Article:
Civil society statement on outer space security

Ploughshares Space Security

First Committee of the United Nations General Assembly  – Disarmament and International Security

Delivered by Cesar Jaramillo, Project Ploughshares – 16 October 2015

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Nearly six decades into the space age, it is increasingly clear that the precepts and underlying assumptions of existing space law fall short of addressing the drastically changed reality of outer space activities today.

While there is widespread agreement to pursue measures that minimize the likelihood of unintentional interference with space assets during peaceful operations, we are greatly concerned that discussions related to space weaponization and the prevention of an arms race in outer space (PAROS) have yet to gain sufficient traction. We cannot and should not be content with addressing only some of the challenges facing the space domain, while turning a blind eye to others just as critical.

The international community must work to ensure that the right of all countries to access space and the obligation to ensure that space is used with due regard to the interests of others and for peaceful purposes are maintained. International space law, as well a unilateral, bilateral and multilateral Transparency and Confidence Building Measures can make space more secure by regulating activities that may infringe upon the ability of actors to access and use space safely and sustainably, and by limiting space-based threats to national assets in space or on Earth.

The reality, however, is that no clear norms are in place today to address the possibility of an arms race in outer space. The risks associated with such a prospect may not be as apparent during peacetime, when nations exercise self-restraint in the deployment and use of weapons against space assets. But self-restraint is no substitute for effective governance mechanisms, codified in international law, especially when tensions are running high.

The need for policy discussions and legal instruments specifically related to the need for space arms control should be self-evident. Ground-based anti-satellite weapons (ASATs) have been tested, communications satellites are deliberately and routinely jammed; missile defense systems have been used as ASATs; and precursor technologies that would allow space-to-space offensive capabilities have been, and continue to be, developed.

At the same time, the United Nations General Assembly votes annually on a resolution on the Prevention of an Arms Race in Outer Space (PAROS) resolution, which notably states, among other points, that:

  • The “prevention of an arms race in outer space would avert a grave danger for international peace and security”; and,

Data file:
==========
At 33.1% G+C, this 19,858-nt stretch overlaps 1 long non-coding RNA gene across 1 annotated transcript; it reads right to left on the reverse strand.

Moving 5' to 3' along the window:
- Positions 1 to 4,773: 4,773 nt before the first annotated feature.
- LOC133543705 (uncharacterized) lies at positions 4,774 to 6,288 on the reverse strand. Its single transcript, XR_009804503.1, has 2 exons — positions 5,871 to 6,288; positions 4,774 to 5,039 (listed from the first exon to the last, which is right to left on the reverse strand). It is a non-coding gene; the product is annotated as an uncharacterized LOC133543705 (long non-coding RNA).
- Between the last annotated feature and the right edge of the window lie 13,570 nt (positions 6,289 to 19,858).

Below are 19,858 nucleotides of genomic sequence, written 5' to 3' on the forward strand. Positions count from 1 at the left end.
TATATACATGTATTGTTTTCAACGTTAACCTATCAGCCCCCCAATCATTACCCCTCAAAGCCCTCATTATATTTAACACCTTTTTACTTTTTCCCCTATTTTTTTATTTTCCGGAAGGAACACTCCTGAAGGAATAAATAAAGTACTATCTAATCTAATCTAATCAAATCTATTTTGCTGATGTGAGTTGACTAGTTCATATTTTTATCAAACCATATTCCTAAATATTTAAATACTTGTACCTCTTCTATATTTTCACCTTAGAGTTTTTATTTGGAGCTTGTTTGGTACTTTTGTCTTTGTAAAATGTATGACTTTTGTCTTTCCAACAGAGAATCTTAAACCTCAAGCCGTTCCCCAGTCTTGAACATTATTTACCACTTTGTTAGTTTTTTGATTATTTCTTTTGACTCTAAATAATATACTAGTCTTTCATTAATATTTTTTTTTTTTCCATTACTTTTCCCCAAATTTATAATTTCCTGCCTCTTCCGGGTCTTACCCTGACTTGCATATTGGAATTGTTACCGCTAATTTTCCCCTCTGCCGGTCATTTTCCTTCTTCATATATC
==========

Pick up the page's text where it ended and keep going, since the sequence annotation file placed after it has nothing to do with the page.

• The legal regime applicable to outer space does not in and of itself guarantee the prevention of an arms race in outer space

Yet the annual PAROS resolution has not once been supported by the most advanced spacefaring nation in history, despite overwhelming support from the rest of the international community. The Conference on Disarmament—which has the primary responsibility for negotiations related to PAROS—has been deadlocked and unable to conduct any substantive negotiations for over 15 years. And any efforts to discuss arms control issues at the UN Committee on the Peaceful Uses of Outer Space (COPUOS) are routinely dismissed as falling outside the jurisdiction of this body.

In the end, efforts to address PAROS head-on have unfortunately been relegated to a diplomatic limbo.

We believe it is in the interest of international security and the sustainability of the space domain if all states commit, at a minimum, not to use any space- or ground-based capabilities to deliberately damage or destroy space assets.

Such a commitment—which can and should be codified under international law—would not require a precise definition of space weapon, nor would it disregard the oft-cited need for effective verification of compliance. The primary focus would be on protecting the physical and operational integrity of space assets, as opposed to attempting to define the weapons that might harm them.

Beyond this minimum commitment, there is a clear need to formulate national and international security policies that do not rely on, or give a veil of legitimacy to, the weaponization of outer space as a means of advancing political and strategic objectives.

Multilateral arms control efforts have typically occurred only after certain categories of weapons have already been used in conflict. With PAROS, the international community now has the unique possibility to act proactively before outer space becomes weaponized—and the social and economic benefits derived from this domain are put in jeopardy. Let us seize this opportunity and act decisively to prevent an arms race in outer space.

* Endorsed by the following organizations:

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